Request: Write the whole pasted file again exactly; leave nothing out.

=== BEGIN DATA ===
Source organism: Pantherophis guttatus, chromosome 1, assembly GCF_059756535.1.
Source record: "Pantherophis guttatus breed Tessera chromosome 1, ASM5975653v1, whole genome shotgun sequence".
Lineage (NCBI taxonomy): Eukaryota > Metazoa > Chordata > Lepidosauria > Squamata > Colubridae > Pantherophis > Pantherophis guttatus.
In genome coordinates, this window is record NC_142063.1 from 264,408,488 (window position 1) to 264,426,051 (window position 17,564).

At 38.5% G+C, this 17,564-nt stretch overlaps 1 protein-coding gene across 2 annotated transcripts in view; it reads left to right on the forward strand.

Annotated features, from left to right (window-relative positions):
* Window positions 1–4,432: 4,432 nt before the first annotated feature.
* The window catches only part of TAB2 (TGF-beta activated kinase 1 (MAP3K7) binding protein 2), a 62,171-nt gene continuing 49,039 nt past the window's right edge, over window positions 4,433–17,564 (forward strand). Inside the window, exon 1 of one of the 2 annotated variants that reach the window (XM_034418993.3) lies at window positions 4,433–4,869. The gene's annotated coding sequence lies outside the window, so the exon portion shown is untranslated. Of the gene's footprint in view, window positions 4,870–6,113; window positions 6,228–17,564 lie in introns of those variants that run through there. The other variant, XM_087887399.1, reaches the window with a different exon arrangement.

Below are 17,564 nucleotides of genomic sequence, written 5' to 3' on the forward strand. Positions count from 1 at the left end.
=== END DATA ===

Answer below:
Source organism: Pantherophis guttatus, chromosome 1, assembly GCF_059756535.1.
Source record: "Pantherophis guttatus breed Tessera chromosome 1, ASM5975653v1, whole genome shotgun sequence".
Lineage (NCBI taxonomy): Eukaryota > Metazoa > Chordata > Lepidosauria > Squamata > Colubridae > Pantherophis > Pantherophis guttatus.
In genome coordinates, this window is record NC_142063.1 from 264,408,488 (window position 1) to 264,426,051 (window position 17,564).

At 38.5% G+C, this 17,564-nt stretch overlaps 1 protein-coding gene across 2 annotated transcripts in view; it reads left to right on the forward strand.

Annotated features, from left to right (window-relative positions):
* Window positions 1–4,432: 4,432 nt before the first annotated feature.
* The window catches only part of TAB2 (TGF-beta activated kinase 1 (MAP3K7) binding protein 2), a 62,171-nt gene continuing 49,039 nt past the window's right edge, over window positions 4,433–17,564 (forward strand). Inside the window, exon 1 of one of the 2 annotated variants that reach the window (XM_034418993.3) lies at window positions 4,433–4,869. The gene's annotated coding sequence lies outside the window, so the exon portion shown is untranslated. Of the gene's footprint in view, window positions 4,870–6,113; window positions 6,228–17,564 lie in introns of those variants that run through there. The other variant, XM_087887399.1, reaches the window with a different exon arrangement.

Below are 17,564 nucleotides of genomic sequence, written 5' to 3' on the forward strand. Positions count from 1 at the left end.